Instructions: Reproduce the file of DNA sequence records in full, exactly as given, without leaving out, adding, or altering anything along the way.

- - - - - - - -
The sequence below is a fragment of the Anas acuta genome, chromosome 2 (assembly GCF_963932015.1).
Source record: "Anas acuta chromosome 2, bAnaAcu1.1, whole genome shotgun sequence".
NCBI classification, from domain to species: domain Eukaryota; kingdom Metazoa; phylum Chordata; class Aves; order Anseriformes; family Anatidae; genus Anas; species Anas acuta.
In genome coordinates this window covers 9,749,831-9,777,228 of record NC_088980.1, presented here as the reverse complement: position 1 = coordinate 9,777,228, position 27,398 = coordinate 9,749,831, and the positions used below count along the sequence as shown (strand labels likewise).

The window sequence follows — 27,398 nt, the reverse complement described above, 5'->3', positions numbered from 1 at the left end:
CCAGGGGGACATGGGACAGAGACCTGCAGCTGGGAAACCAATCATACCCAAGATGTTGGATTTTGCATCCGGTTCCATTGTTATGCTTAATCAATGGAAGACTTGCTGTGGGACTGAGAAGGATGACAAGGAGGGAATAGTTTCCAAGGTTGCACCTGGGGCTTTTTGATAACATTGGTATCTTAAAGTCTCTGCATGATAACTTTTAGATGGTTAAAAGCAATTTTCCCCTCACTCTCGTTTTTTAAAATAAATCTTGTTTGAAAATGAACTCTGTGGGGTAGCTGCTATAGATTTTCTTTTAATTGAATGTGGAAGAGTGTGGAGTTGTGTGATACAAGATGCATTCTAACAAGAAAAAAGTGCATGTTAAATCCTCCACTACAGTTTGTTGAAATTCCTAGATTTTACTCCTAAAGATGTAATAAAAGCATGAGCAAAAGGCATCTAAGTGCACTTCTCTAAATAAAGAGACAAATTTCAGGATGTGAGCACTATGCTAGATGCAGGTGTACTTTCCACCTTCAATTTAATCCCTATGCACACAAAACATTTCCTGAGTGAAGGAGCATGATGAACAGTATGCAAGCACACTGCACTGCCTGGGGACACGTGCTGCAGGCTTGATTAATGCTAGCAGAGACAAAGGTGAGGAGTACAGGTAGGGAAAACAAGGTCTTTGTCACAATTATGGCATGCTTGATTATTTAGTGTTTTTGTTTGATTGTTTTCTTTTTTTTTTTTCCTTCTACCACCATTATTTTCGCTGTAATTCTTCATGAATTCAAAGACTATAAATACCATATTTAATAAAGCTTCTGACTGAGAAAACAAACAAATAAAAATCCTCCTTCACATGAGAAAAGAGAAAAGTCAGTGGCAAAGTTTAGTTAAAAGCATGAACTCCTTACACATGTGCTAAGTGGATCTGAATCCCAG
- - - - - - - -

The sequence below is a fragment of the Anas acuta genome, chromosome 2 (assembly GCF_963932015.1).
Source record: "Anas acuta chromosome 2, bAnaAcu1.1, whole genome shotgun sequence".
NCBI classification, from domain to species: domain Eukaryota; kingdom Metazoa; phylum Chordata; class Aves; order Anseriformes; family Anatidae; genus Anas; species Anas acuta.
In genome coordinates this window covers 9,749,831-9,777,228 of record NC_088980.1, presented here as the reverse complement: position 1 = coordinate 9,777,228, position 27,398 = coordinate 9,749,831, and the positions used below count along the sequence as shown (strand labels likewise).

The window sequence follows — 27,398 nt, the reverse complement described above, 5'->3', positions numbered from 1 at the left end:
CCAGGGGGACATGGGACAGAGACCTGCAGCTGGGAAACCAATCATACCCAAGATGTTGGATTTTGCATCCGGTTCCATTGTTATGCTTAATCAATGGAAGACTTGCTGTGGGACTGAGAAGGATGACAAGGAGGGAATAGTTTCCAAGGTTGCACCTGGGGCTTTTTGATAACATTGGTATCTTAAAGTCTCTGCATGATAACTTTTAGATGGTTAAAAGCAATTTTCCCCTCACTCTCGTTTTTTAAAATAAATCTTGTTTGAAAATGAACTCTGTGGGGTAGCTGCTATAGATTTTCTTTTAATTGAATGTGGAAGAGTGTGGAGTTGTGTGATACAAGATGCATTCTAACAAGAAAAAAGTGCATGTTAAATCCTCCACTACAGTTTGTTGAAATTCCTAGATTTTACTCCTAAAGATGTAATAAAAGCATGAGCAAAAGGCATCTAAGTGCACTTCTCTAAATAAAGAGACAAATTTCAGGATGTGAGCACTATGCTAGATGCAGGTGTACTTTCCACCTTCAATTTAATCCCTATGCACACAAAACATTTCCTGAGTGAAGGAGCATGATGAACAGTATGCAAGCACACTGCACTGCCTGGGGACACGTGCTGCAGGCTTGATTAATGCTAGCAGAGACAAAGGTGAGGAGTACAGGTAGGGAAAACAAGGTCTTTGTCACAATTATGGCATGCTTGATTATTTAGTGTTTTTGTTTGATTGTTTTCTTTTTTTTTTTTCCTTCTACCACCATTATTTTCGCTGTAATTCTTCATGAATTCAAAGACTATAAATACCATATTTAATAAAGCTTCTGACTGAGAAAACAAACAAATAAAAATCCTCCTTCACATGAGAAAAGAGAAAAGTCAGTGGCAAAGTTTAGTTAAAAGCATGAACTCCTTACACATGTGCTAAGTGGATCTGAATCCCAG